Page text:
Rethinking Use of Cough Medications for Common Colds: New Cough Care Guidelines Reported by Johns Hopkins Health Alerts

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What should you take to soothe a bad cough? Johns Hopkins reports on the surprising new guidelines from The American College of Chest Physicians.

Here's some surprising news: The most effective medicines for a cough are NOT the ones which are being marketed as cough treatments.

In the latest Johns Hopkins Lung Disorders Health Alert (http://www.johnshopkinshealthalerts.com)], their pulmonary specialists summarize the kiy findings you need to know from the latest American College of Chest Physicians (ACCP) comprehensive guidelines for treating various types of cough.

COUGH/COLDS THE #1 REASON FOR A VISIT TO THE DOCTOR
Cough is the number one reason people seek medical attention. The new ACCP guidelines state that many of the key ingredients in commonly taken over the counter cough and cold medications DO NOT effectively quiet coughs that are caused by the common cold.

The new ACCP guidelines stress that most over-the-counter cough expectorants or suppressants, including cough syrups and cough drops, just DON'T work.

Instead, certain older allergy and pain medicines are MORE EFFECTIVE for treating coughs, even though they are not advertised as cough busters.

A COMPREHENSIVE REVIEW OF STUDIES ON COUGHS AND THE COMMON COLD
After reviewing studies done from 1980 to 2004 on cough and the common cold, an ACCP expert panel found that guaifenesin -- an expectorant found in such popular cough medicines as Robitussin and Mucinex -- is NOT effective in controlling cough caused by the common cold.

Guaifenesin is supposed to thin mucus and make it easier to cough up phlegm.

Of the four studies, which compared guaifenesin with a placebo, two showed that the cough medicine was effective, but two showed it was not.

The ACCP has concluded that this was NOT enough evidence to say that the drug is effective for treating coughs due to colds.

OTHER POSSIBLE COUGH AND COLD TREATMENTS?
Two other common cough treatments, dextromethorphan and codeine, also DID NOT pass muster for treating coughs caused by colds, according to the ACCP guidelines.

The experts found that the dose of dextromethorphan used in over-the-counter brands is ineffective. Even large doses of codeine didn't work.

SOME RELIEF FOR CHRONIC BRONCHITIS SUFFERERS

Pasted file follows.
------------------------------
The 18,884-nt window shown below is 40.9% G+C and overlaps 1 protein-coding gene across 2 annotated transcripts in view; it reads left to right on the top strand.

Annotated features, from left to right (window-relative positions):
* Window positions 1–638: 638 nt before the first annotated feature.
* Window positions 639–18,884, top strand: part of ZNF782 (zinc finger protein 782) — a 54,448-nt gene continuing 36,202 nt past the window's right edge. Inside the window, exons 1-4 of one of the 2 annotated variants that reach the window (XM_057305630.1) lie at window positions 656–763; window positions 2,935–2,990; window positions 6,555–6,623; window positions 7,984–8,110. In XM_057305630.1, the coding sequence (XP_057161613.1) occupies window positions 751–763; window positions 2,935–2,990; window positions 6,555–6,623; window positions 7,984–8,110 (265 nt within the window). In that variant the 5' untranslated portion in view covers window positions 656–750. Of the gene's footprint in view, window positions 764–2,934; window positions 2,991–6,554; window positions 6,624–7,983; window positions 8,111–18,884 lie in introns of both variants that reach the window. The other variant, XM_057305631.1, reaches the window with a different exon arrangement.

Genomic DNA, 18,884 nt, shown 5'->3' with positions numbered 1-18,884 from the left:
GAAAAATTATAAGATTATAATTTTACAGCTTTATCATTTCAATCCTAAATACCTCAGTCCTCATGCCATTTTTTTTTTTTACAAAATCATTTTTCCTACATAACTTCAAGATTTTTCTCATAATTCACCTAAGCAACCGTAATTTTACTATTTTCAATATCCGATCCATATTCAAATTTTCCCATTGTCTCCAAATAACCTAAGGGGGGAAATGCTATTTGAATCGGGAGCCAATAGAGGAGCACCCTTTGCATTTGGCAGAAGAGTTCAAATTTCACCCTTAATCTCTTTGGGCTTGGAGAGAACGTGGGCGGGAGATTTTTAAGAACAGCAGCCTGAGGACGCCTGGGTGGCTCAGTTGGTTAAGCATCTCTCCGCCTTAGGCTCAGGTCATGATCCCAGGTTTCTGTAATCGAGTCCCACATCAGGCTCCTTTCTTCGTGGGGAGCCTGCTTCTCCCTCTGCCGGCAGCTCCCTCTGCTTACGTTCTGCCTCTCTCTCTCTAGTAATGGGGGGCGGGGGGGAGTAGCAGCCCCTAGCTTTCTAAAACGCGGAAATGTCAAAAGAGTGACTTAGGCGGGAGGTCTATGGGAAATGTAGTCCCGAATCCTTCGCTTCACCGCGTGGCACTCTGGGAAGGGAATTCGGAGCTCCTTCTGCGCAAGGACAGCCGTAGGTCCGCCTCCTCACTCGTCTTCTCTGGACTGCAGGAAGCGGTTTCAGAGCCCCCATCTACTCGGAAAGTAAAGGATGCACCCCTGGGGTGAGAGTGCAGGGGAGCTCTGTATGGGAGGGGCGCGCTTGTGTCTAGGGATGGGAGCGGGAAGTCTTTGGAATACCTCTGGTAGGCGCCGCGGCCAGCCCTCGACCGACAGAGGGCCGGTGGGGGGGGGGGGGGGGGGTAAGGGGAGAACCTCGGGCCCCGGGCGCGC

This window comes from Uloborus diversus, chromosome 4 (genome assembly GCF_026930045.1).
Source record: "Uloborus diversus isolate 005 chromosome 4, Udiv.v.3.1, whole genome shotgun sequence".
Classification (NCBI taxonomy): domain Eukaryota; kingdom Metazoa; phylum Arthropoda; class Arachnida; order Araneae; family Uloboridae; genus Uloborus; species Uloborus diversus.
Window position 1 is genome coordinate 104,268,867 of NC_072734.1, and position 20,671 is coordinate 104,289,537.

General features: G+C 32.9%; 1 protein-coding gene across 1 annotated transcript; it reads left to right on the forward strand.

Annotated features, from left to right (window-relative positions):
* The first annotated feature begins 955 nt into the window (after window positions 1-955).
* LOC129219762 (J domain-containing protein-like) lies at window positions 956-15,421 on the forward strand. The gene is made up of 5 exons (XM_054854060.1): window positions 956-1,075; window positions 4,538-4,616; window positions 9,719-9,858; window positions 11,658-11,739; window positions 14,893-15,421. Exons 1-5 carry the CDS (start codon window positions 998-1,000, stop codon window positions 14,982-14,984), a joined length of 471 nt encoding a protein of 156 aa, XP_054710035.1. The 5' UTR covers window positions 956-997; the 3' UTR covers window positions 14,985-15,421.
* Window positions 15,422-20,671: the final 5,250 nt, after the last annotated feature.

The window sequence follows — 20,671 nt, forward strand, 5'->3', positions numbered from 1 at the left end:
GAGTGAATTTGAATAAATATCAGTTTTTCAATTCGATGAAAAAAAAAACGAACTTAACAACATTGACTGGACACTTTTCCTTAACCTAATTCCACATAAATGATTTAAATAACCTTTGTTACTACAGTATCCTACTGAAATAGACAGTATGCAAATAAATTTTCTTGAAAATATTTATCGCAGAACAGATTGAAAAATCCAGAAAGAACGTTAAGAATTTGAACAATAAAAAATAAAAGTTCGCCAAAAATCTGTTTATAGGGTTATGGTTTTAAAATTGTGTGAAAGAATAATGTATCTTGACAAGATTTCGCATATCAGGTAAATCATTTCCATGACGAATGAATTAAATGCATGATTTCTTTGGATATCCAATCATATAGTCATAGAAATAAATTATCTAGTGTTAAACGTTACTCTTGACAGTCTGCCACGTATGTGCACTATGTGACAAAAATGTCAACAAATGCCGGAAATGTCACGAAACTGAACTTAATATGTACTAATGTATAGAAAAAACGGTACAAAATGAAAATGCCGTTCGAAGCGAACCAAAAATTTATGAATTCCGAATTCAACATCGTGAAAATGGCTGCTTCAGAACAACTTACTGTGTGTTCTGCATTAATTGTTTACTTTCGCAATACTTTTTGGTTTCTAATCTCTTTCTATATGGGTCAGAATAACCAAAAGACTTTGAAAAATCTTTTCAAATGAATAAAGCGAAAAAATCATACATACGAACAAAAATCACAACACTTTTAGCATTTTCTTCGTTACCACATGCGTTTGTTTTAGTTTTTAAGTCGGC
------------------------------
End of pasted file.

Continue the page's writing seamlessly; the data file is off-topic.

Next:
Although neither drug is effective for coughs from the common cold, both drugs may help people with chronic bronchitis get short-term relief from coughing, the panel noted.

OTHER POPULAR COLD TREATMENTS SCRUTINIZED
The ACCP has also found that the ever-popular zinc and echinacea were also ineffective for coughs due to colds.

SO WHAT DOES WORK FOR COUGHS?
The panel members didn't merely knock popular cough remedies off their pedestal. They did find some over-the-counter products that can help to calm coughs -- but not the ones you would expect.

Antihistamine/decongestant medications that contain brompheniramine and sustained-release pseudoephedrine can be effective, they found. These medications contain older antihistamines that can make you drowsy.

However, newer non-sedating antihistamines don't work for reducing cough, the panel concluded.

Another treatment to try is the pain reliever naproxen (Aleve), which the panel said has been shown to decrease the severity and frequency of coughing.

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This article was excerpted from the annual review The Johns Hopkins White Paper: Lung Disorders:
Johns Hopkins White Paper Lung Disorders

For the latest information on lung disorders from Johns Hopkins Health Alerts, please visit:
Johns Hopkins Health Alerts Lung Disorders

To download a copy of the free Special Report, The Johns Hopkins Guide to New Treatments for COPD, which includes information on treating chronic bronchitis, please visit:
The Johns Hopkins Guide to New Treatments for COPD

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JOAN MULLALLY
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